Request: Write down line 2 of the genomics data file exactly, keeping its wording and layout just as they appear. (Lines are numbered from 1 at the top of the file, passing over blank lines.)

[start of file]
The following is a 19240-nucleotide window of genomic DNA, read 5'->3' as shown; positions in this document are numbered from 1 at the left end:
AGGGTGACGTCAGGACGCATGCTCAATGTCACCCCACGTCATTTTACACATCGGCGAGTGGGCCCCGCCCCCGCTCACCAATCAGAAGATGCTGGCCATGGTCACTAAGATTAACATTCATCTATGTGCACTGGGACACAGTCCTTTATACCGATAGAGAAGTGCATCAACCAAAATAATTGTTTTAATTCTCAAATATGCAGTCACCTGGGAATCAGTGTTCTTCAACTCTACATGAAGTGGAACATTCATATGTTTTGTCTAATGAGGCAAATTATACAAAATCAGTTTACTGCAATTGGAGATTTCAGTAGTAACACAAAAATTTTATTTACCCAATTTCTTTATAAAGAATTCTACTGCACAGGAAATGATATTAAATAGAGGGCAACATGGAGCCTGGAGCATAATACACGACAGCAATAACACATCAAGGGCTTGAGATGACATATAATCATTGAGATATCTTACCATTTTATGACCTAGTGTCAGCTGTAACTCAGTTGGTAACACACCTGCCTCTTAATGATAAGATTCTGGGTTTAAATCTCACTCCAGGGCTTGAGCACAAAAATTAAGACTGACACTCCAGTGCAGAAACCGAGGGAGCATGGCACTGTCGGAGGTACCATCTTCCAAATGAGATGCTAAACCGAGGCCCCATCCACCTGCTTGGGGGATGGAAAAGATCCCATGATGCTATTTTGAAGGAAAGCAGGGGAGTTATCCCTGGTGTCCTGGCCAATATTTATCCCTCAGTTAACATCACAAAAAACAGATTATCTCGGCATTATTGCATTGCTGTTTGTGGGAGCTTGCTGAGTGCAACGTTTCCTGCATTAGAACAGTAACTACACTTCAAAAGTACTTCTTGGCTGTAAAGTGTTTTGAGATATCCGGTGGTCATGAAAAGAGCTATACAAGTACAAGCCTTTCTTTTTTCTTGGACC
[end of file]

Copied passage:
AGGGTGACGTCAGGACGCATGCTCAATGTCACCCCACGTCATTTTACACATCGGCGAGTGGGCCCCGCCCCCGCTCACCAATCAGAAGATGCTGGCCATGGTCACTAAGATTAACATTCATCTATGTGCACTGGGACACAGTCCTTTATACCGATAGAGAAGTGCATCAACCAAAATAATTGTTTTAATTCTCAAATATGCAGTCACCTGGGAATCAGTGTTCTTCAACTCTACATGAAGTGGAACATTCATATGTTTTGTCTAATGAGGCAAATTATACAAAATCAGTTTACTGCAATTGGAGATTTCAGTAGTAACACAAAAATTTTATTTACCCAATTTCTTTATAAAGAATTCTACTGCACAGGAAATGATATTAAATAGAGGGCAACATGGAGCCTGGAGCATAATACACGACAGCAATAACACATCAAGGGCTTGAGATGACATATAATCATTGAGATATCTTACCATTTTATGACCTAGTGTCAGCTGTAACTCAGTTGGTAACACACCTGCCTCTTAATGATAAGATTCTGGGTTTAAATCTCACTCCAGGGCTTGAGCACAAAAATTAAGACTGACACTCCAGTGCAGAAACCGAGGGAGCATGGCACTGTCGGAGGTACCATCTTCCAAATGAGATGCTAAACCGAGGCCCCATCCACCTGCTTGGGGGATGGAAAAGATCCCATGATGCTATTTTGAAGGAAAGCAGGGGAGTTATCCCTGGTGTCCTGGCCAATATTTATCCCTCAGTTAACATCACAAAAAACAGATTATCTCGGCATTATTGCATTGCTGTTTGTGGGAGCTTGCTGAGTGCAACGTTTCCTGCATTAGAACAGTAACTACACTTCAAAAGTACTTCTTGGCTGTAAAGTGTTTTGAGATATCCGGTGGTCATGAAAAGAGCTATACAAGTACAAGCCTTTCTTTTTTCTTGGACC